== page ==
Word On ‘Waterworld’

The media are so starved for news from Universal’s top-secret “Waterworld” production that some publications are running stories about how their reporters couldn’t get near the sets.

Allow us to part the clouds. Variety, which reported on the production from Hawaii last fall, was recently on the watertank set on the Paramount lot. What exactly is being filmed in that big bathtub?

The Exxon Valdez oil tanker. That’s right: The ship that ran aground in 1989 and devastated the Alaskan coastline is featured prominently in “Waterworld.” U flacks refuse to divulge its significance in the futuristic pic.

The most expensive movie in history, whose budget has reportedly swelled to between $125 million and $170 million, shot four days of first-unit action on the Par lot last week – specifically some exterior scenes with Kevin Costner and Jeanne Tripplehorn.

Despite beefy security guards, four stories of scaffolding and blue sheets that hide the watery sets from view, Variety still managed to get a glimpse of the action on the beleaguered production one day last week.

Inside, a hulking rusted wall of a replica of the Valdez, or “Deez” as the crew has taken to calling it, sat to one side of the massive water tank just behind the studio commissary.

“This is just a part of the ship,” said one crew member. “The rest is in City of Commerce,” a dreary industrial district south of downtown L.A.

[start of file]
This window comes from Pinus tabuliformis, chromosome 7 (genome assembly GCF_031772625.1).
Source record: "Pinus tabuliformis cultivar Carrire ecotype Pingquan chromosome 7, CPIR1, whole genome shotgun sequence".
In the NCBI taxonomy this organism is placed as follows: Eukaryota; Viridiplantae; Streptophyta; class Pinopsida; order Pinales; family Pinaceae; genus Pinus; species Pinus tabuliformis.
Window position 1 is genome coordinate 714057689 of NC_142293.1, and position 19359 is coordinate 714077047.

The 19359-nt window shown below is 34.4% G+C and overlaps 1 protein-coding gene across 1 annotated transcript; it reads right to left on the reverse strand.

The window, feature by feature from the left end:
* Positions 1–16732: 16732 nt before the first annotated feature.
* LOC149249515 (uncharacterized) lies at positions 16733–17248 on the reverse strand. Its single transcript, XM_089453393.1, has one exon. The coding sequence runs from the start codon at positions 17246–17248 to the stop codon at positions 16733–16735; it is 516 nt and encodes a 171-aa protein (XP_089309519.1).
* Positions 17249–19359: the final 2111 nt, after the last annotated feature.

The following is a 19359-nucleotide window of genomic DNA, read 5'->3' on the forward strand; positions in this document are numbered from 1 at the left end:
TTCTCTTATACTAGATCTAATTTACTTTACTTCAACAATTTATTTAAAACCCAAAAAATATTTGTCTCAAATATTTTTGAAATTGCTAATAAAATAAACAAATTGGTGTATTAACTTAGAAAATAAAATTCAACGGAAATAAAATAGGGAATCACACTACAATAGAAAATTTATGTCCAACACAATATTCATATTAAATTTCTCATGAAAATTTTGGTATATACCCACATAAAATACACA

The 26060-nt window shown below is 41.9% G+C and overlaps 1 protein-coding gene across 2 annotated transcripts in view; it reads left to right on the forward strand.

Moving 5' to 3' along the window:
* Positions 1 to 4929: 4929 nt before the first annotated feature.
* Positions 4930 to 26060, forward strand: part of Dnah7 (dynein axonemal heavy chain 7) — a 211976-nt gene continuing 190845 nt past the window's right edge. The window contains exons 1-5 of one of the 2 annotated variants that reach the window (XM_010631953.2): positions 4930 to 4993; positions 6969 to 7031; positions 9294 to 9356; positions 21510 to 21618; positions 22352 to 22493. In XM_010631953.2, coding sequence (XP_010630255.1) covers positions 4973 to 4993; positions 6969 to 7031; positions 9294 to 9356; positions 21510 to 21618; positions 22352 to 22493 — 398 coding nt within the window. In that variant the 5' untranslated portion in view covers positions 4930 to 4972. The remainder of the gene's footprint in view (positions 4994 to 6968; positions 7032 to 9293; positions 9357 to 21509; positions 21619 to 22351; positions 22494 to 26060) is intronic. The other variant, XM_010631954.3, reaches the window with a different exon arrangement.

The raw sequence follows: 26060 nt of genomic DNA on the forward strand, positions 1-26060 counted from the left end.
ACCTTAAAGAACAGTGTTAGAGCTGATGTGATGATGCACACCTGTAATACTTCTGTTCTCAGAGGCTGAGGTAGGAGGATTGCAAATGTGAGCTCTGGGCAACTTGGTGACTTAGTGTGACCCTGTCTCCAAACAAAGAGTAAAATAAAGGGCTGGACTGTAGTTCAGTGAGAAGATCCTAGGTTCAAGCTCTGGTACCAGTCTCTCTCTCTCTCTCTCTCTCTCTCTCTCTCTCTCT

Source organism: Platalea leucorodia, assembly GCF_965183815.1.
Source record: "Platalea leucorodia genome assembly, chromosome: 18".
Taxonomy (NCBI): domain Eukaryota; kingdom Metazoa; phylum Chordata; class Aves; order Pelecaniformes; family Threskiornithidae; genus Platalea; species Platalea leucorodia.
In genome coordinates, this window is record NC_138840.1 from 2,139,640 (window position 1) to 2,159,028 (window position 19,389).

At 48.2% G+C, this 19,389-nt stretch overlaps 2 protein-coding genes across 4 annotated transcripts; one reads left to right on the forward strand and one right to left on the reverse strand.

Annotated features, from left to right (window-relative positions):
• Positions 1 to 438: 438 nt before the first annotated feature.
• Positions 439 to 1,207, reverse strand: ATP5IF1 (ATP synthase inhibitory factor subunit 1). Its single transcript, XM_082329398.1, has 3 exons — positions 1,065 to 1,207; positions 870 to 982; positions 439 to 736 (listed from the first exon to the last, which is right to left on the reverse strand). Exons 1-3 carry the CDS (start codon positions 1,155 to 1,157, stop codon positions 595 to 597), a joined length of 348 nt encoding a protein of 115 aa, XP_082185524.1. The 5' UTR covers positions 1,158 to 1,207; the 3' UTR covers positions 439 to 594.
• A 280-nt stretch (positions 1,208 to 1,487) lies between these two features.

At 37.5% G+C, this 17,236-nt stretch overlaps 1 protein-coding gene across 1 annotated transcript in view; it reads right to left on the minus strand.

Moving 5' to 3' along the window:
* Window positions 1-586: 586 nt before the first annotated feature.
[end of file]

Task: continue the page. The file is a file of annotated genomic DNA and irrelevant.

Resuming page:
The set was awash with soggy crew members in wet suits handling lighting equipment, cameras and reflectors. Dozens stood idly by while repeated takes captured a two-camera shoot of fireball explosions and a metal oar being lowered into the water through a rusty hatch. Meanwhile, a diver on a jet ski circled in the pool to replicate waves in the tank beating against the side of the ship.

Though line producer Gene Levy roamed the small compound, director chairs for Costner and Tripplehorn sat vacant. Both were reportedly in their trailers.

Perhaps the most telling, but most deserved, largesse afforded by the producers was a grill chock-full of seafood – what else? – including tuna steaks and shrimp shishkabobs for the actors and crew.

“No wonder the budget is so high,” said one observer. “They’re eating like kings.”

The pic is still shooting in City of Commerce, where more of the Valdez exteriors and interiors sit drydocked. The crew is also headed into the Mojave desert, where they’ll be “basically blowing up stuff,” says one source.

Since the pic started lensing June 27, Universal has pushed the press away, presumably out of fear that reporters might write about what all that money is being spent on. Now you know.

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